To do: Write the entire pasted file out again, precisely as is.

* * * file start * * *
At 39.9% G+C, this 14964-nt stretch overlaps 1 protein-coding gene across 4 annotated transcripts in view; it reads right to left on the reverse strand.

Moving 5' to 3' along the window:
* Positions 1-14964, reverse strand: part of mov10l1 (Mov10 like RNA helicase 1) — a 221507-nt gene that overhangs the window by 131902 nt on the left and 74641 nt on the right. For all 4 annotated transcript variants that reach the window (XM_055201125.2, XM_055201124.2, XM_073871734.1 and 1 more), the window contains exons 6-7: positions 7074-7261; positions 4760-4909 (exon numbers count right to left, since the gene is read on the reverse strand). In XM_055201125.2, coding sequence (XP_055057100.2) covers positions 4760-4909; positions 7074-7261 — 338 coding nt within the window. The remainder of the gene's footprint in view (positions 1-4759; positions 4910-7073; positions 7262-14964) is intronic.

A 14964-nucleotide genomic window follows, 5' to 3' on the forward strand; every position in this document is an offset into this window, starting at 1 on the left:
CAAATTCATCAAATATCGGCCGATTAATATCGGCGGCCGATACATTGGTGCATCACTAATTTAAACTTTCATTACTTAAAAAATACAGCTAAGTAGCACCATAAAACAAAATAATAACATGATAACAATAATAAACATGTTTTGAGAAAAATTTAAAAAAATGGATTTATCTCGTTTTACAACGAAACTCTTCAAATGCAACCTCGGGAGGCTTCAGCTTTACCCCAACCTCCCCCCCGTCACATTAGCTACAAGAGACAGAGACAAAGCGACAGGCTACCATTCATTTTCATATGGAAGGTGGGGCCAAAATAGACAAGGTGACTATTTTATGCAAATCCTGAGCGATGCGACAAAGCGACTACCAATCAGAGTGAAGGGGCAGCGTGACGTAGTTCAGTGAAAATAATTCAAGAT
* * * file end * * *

At 39.9% G+C, this 14964-nt stretch overlaps 1 protein-coding gene across 4 annotated transcripts in view; it reads right to left on the reverse strand.

Moving 5' to 3' along the window:
* Positions 1-14964, reverse strand: part of mov10l1 (Mov10 like RNA helicase 1) — a 221507-nt gene that overhangs the window by 131902 nt on the left and 74641 nt on the right. For all 4 annotated transcript variants that reach the window (XM_055201125.2, XM_055201124.2, XM_073871734.1 and 1 more), the window contains exons 6-7: positions 7074-7261; positions 4760-4909 (exon numbers count right to left, since the gene is read on the reverse strand). In XM_055201125.2, coding sequence (XP_055057100.2) covers positions 4760-4909; positions 7074-7261 — 338 coding nt within the window. The remainder of the gene's footprint in view (positions 1-4759; positions 4910-7073; positions 7262-14964) is intronic.

A 14964-nucleotide genomic window follows, 5' to 3' on the forward strand; every position in this document is an offset into this window, starting at 1 on the left:
CAAATTCATCAAATATCGGCCGATTAATATCGGCGGCCGATACATTGGTGCATCACTAATTTAAACTTTCATTACTTAAAAAATACAGCTAAGTAGCACCATAAAACAAAATAATAACATGATAACAATAATAAACATGTTTTGAGAAAAATTTAAAAAAATGGATTTATCTCGTTTTACAACGAAACTCTTCAAATGCAACCTCGGGAGGCTTCAGCTTTACCCCAACCTCCCCCCCGTCACATTAGCTACAAGAGACAGAGACAAAGCGACAGGCTACCATTCATTTTCATATGGAAGGTGGGGCCAAAATAGACAAGGTGACTATTTTATGCAAATCCTGAGCGATGCGACAAAGCGACTACCAATCAGAGTGAAGGGGCAGCGTGACGTAGTTCAGTGAAAATAATTCAAGAT